What struck us about the abandoned position was the thoroughness with which things had been stripped. One could understand the Egyptians taking with them the weapons and, why not, the money and watches of the dead whom they did not have the time to bury. But they should have also taken the dogtags and the documents of the dead soldiers instead of their mess- tins, cutlery, shoes, and blankets. They could have also left behind the toolkits, driving mirrors, radiator caps, and just about everything else that had been stripped from the abandoned trucks and tanks.

"It's the Bedoui," our colonel said.
"What, between their withdrawal and our arrival?" I asked. "In a couple of hours? In the dark?"
"It's quite enough for them, Cobi. Call it capitalist initiative."
"But we haven't heard or seen any of them at any time; can they appear and disappear like that?"
Several officers with experience of the Bedouin confirmed it.

A few days later, I was leading a small motorized patrol across a desert fallen peaceful again. The short war was over, and we were making ourselves familiar with the area, mapping, exploring, and, whenever we met them, establishing contact with the local Bedouin. Now, rounding a hill, we came upon one of their encampments. I stopped some distance away and waited. It is a Bedouin custom not to barge straight into a camp - this might be mistaken for an attack - but wait for an invitation. ( I was put in charge of one of these patrols because, in addition to my three European languages, I also knew some Arabic. On the move, our colonel had put the few of our officers who spoke it through an improvised crash course in Bedouin customs and manners, and we were appalled at what blunders could be committed and offense caused by following Western practices. Bedouin women, for example, were to be considered by the visitor transparent, invisible, and non- existent, not to be looked at or addressed. Personal weapons - this was hard to accept and took some persuasion with the men - were to be placed in a corner of the tent because the host was fully responsible for his guests' safety while they were under his roof. One was also supposed to take off one's boots, with all the unlacing it involved. During a meal, a sheep's eye was a delicacy to be gratefully accepted and eaten when offered. After a meal, a loud burp was to be brought up to show one's appreciation, and so on.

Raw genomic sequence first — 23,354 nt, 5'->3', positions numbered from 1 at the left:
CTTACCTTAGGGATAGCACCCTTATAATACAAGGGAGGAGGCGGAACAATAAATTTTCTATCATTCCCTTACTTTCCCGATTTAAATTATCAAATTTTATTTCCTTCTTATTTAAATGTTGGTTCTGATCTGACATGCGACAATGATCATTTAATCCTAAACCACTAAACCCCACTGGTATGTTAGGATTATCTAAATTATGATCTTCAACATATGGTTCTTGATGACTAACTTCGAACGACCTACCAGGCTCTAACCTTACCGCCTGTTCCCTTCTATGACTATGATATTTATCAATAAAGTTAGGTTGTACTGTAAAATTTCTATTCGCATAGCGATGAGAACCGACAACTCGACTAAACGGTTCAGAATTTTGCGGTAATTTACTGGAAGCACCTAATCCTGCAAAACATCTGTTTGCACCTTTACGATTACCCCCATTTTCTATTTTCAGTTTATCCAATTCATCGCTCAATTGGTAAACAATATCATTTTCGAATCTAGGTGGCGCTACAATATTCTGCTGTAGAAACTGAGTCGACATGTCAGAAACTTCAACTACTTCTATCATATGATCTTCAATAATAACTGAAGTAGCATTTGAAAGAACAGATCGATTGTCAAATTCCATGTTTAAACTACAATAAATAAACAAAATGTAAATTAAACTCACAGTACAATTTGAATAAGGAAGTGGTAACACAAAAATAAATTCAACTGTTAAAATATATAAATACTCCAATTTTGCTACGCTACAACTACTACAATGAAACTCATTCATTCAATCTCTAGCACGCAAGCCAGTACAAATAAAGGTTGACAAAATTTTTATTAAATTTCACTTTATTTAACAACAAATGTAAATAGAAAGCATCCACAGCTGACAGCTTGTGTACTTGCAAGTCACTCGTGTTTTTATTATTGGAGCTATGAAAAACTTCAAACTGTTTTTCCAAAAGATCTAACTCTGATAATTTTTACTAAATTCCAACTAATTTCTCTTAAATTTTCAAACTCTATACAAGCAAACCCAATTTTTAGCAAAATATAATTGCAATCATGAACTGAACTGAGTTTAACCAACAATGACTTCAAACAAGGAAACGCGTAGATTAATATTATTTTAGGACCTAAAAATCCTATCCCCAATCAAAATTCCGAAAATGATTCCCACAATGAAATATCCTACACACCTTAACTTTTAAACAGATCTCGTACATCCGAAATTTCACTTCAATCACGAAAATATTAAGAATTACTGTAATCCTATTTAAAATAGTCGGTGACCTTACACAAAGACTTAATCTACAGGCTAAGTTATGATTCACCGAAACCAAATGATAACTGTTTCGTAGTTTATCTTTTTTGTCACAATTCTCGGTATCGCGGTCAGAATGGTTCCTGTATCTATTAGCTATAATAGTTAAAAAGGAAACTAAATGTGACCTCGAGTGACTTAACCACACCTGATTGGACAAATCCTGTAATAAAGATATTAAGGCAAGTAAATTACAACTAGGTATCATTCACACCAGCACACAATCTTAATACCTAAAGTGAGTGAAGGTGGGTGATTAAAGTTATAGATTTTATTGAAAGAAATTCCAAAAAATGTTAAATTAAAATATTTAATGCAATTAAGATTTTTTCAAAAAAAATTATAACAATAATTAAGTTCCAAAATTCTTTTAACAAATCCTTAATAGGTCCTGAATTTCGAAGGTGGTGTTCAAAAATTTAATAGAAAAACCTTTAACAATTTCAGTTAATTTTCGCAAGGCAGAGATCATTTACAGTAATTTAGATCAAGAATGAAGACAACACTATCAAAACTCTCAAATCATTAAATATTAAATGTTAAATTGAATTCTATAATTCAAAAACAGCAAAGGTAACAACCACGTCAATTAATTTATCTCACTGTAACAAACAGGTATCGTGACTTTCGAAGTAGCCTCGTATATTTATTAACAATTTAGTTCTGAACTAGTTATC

Presently a dignified elderly Bedouin came out of the largest tent, walked up to my jeep, and invited us in. It was my first meeting with Sheikh Abdullah.

While we were having coffee in his tent I saw a sheep being led aside to be slaughtered and asked Abdullah not to be offended if we declined the honour of a full meal on this occasion, being under orders to reach the coast by nightfall. Before we parted, he and I had began to be friends. I had told him about a Bedouin sheikh I knew in the Negev and it transpired that Abdullah and him were relatives. Out of earshot of my comrades, I told him about the Negev sheikh's part-time smuggling activities, mainly hashish between Jordan and Egypt, across the narrow strip of Israeli desert, to which the authorities, including me while on duty down there, would turn a blind eye. I made it sound as if the Israelis were very kind and forgiving towards the Bedoui under their rule, while the real reason must have been that combating drug addiction in Arab countries which were officially at war with us was not all that important.

When we were shaking hands near my jeep, again out of earshot, I asked him: